Our readers know enough of the wonderful history of western New York, to be less surprised; but we have thought that some preliminary explanation and account of the organization of the New York courts, and of the practical working of their judiciary system, might be not unacceptable; and, in truth, this, rather than a review of the publications of Mr. Clarke and Mr. Hoffman, is our purpose in this article.
The supreme court of New York, as now constituted, has three justices, who make the court in bank, and eight circuit judges, who preside at the trials of issues of fact. The state is divided into eight judicial districts, and a circuit court and court of oyer and terminer is held twice annually in each county. Except in special cases, a justice of the supreme court has nothing to do with the nisi prius business of his court. The circuit judge possesses the power of a justice of the supreme court, at chambers, and holds
quarterly terms for the purpose of hearing arguments upon motions for new trials in causes tried upon his circuit.
The circuit judge is moreover (except in the first and eighth circuits) an officer of the chancellor's court with the title of vice chancellor. He has, in this capacity, concurrently with the chancellor and exclusively of any other circuit judge, all the original jurisdiction of the chancellor in the following cases : 1. When the cause or matter of controversy shall have arisen within his circuit. 2. When the subject matter in controversy shall be situated within such circuit; or where the defendants or persons proceeded against or either of them reside within such limits, subject to the appellate jurisdiction of the chancellor.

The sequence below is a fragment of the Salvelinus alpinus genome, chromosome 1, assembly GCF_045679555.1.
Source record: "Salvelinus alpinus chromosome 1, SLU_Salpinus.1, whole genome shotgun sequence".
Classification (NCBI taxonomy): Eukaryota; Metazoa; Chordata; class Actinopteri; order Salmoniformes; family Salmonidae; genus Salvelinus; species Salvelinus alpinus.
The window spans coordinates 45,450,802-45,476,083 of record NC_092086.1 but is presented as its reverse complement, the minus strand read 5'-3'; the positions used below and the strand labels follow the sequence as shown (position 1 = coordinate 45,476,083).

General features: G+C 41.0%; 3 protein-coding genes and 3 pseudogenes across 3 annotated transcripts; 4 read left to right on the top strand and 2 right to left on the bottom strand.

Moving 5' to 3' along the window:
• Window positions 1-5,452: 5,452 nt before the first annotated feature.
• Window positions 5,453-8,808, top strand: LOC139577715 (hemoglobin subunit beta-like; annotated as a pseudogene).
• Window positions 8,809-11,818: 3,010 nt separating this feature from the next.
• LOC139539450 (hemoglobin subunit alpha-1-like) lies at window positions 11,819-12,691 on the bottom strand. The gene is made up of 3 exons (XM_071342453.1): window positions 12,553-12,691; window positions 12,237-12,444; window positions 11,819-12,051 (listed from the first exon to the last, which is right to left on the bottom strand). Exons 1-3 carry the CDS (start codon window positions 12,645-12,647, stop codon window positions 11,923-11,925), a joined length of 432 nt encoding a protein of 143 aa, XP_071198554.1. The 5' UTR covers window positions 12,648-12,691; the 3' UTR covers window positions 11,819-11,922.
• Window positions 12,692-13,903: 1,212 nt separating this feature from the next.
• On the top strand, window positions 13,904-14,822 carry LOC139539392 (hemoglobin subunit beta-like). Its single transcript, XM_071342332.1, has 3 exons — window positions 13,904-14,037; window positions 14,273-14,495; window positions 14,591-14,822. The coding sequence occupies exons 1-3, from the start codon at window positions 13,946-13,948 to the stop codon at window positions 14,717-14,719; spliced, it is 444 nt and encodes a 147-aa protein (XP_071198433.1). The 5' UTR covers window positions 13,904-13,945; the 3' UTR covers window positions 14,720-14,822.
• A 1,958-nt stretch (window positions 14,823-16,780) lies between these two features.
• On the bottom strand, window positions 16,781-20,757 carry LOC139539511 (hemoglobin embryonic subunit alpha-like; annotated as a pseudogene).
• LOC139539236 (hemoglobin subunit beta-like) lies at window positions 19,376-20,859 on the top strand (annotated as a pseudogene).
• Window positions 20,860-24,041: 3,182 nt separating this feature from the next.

The first circuit, in which is the city of New York, has a vice chancellor in addition to the circuit judge. This officer was appointed in 1831, and invested with all the equity powers formerly exercised by the circuit judge.
On the 27th day of March, 1839, laws were enacted for the appointment of a vice chancellor of the eighth judicial circuit and of an assistant vice chancellor of the first circuit. The continuance of the latter act was originally limited to three years. The limitation was however removed at the next session of the legislature, and the powers of the assistant vice chancellor, at first restricted to the hearing of causes belonging to the fourth class of calendar causes,' or causes brought to a hearing upon pleadings or upon pleadings and proofs, were extended to the hearing “of any preliminary motion for the suppression of testimony in any cause, where notice of such motion is given after the proofs are closed."
The chancellor was also authorized to refer any cause pending before him to the assistant vice chancel
* 1st class, causes to be heard on bills taken as confessed ; 2d, on pleas and demurrers; 3d, bill and answer; 4th, pleadings or pleadings and proofs.Rules of 1837, 91st rule.
2 New York Session Laws of 1840, chap. 314, page 263.